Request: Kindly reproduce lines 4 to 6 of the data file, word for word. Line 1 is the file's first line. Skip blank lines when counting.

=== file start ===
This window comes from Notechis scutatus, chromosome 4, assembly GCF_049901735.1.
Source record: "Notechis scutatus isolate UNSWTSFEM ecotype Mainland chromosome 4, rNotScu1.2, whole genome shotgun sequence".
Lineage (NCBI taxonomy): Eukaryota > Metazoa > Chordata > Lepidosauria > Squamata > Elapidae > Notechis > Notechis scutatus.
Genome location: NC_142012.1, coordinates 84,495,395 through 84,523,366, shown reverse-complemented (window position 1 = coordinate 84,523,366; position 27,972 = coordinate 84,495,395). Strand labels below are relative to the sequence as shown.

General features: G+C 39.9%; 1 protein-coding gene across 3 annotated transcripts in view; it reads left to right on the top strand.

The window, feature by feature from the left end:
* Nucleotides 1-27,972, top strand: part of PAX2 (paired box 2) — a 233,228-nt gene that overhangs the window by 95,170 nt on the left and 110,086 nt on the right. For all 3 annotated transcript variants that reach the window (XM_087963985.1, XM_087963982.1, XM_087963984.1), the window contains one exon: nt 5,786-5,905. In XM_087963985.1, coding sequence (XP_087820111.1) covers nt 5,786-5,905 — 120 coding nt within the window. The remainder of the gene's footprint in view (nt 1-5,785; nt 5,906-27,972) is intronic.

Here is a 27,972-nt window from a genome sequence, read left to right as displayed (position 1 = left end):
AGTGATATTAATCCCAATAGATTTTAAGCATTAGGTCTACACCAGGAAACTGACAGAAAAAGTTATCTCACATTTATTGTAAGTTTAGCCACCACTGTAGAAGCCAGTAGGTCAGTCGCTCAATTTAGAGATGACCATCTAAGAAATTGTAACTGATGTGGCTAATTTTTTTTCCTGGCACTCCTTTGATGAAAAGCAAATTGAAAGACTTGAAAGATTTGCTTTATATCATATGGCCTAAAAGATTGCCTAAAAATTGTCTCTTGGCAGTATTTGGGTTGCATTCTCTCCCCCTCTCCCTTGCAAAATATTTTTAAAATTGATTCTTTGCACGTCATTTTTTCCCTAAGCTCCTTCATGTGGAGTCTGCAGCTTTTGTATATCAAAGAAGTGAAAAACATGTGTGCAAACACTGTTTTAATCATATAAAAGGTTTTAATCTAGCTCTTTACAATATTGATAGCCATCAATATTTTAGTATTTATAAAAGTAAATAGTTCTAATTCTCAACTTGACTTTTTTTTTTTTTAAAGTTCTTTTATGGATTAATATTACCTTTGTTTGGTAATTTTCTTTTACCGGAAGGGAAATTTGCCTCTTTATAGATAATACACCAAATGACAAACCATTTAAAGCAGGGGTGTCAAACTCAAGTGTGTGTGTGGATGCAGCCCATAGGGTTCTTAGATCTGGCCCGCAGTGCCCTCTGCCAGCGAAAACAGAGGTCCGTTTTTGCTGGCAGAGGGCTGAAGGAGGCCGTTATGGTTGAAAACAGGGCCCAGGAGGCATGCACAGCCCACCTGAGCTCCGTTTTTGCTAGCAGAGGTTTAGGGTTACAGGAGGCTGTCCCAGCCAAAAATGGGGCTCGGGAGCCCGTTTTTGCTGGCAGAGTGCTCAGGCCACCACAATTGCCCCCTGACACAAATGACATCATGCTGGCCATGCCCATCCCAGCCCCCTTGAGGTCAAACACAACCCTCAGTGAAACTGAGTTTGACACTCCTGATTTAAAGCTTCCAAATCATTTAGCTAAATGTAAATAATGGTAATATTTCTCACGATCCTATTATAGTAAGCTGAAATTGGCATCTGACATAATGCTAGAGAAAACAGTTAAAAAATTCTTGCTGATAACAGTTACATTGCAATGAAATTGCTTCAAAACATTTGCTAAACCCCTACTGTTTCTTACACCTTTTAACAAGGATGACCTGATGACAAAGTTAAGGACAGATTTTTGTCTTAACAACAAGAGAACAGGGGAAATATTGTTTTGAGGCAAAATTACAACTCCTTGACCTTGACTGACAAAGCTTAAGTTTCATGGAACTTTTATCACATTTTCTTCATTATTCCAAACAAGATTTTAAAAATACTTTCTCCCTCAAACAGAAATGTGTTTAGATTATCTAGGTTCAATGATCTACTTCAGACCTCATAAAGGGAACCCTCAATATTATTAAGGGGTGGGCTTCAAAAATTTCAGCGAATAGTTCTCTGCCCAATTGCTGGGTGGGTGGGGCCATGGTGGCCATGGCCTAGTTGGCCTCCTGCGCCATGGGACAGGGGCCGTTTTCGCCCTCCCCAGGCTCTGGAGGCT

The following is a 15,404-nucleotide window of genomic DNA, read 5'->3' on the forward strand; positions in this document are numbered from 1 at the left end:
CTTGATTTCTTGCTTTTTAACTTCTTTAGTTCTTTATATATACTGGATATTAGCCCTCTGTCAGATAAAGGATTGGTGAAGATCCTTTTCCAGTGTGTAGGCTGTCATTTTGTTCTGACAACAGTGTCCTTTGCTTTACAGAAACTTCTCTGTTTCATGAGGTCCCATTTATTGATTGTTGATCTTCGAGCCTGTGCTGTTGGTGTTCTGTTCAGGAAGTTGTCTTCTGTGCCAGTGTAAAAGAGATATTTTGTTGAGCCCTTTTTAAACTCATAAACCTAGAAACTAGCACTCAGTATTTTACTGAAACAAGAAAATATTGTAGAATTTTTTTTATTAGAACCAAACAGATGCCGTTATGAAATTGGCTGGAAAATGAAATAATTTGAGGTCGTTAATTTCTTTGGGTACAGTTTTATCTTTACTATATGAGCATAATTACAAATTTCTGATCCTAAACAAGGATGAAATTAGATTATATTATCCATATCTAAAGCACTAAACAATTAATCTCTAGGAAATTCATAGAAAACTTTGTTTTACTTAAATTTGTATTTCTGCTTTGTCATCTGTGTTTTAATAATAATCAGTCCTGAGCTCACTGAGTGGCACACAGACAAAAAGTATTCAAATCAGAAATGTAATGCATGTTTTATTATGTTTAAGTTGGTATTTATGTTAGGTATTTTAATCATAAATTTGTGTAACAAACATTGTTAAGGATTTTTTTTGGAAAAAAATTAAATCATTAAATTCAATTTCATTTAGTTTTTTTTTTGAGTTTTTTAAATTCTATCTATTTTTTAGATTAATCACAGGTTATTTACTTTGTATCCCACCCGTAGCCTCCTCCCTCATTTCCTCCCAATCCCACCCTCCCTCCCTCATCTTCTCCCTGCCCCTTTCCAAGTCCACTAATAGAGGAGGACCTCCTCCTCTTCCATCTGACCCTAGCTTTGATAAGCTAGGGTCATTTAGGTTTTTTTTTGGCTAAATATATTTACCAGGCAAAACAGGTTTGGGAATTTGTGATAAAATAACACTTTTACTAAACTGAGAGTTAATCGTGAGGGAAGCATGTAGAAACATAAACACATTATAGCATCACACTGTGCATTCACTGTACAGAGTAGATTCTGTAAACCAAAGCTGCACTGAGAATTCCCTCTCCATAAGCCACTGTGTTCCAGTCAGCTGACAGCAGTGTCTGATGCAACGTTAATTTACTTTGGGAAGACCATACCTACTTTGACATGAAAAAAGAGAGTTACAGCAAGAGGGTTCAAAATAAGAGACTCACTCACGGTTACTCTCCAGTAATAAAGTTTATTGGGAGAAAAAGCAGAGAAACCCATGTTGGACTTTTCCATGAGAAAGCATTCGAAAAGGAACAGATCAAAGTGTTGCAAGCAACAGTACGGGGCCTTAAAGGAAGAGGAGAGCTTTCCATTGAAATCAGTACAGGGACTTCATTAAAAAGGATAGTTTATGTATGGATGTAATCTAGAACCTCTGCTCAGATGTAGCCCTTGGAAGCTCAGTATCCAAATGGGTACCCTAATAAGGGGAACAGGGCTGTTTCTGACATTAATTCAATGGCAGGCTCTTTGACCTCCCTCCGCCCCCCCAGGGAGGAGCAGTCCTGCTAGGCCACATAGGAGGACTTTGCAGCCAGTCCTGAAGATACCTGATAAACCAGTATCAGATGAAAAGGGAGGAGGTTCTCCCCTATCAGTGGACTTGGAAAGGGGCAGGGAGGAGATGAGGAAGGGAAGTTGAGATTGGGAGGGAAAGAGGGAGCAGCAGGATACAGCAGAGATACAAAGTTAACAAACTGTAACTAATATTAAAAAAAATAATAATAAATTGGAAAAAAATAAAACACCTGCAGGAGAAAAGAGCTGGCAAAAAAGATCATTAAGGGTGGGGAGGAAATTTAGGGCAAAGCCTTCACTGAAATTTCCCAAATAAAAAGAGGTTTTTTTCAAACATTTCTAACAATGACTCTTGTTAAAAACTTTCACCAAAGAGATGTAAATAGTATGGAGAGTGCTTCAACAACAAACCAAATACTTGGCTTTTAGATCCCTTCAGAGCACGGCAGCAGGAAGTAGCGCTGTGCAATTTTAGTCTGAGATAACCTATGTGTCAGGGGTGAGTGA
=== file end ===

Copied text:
Genome location: NC_142012.1, coordinates 84,495,395 through 84,523,366, shown reverse-complemented (window position 1 = coordinate 84,523,366; position 27,972 = coordinate 84,495,395). Strand labels below are relative to the sequence as shown.

General features: G+C 39.9%; 1 protein-coding gene across 3 annotated transcripts in view; it reads left to right on the top strand.

The window, feature by feature from the left end: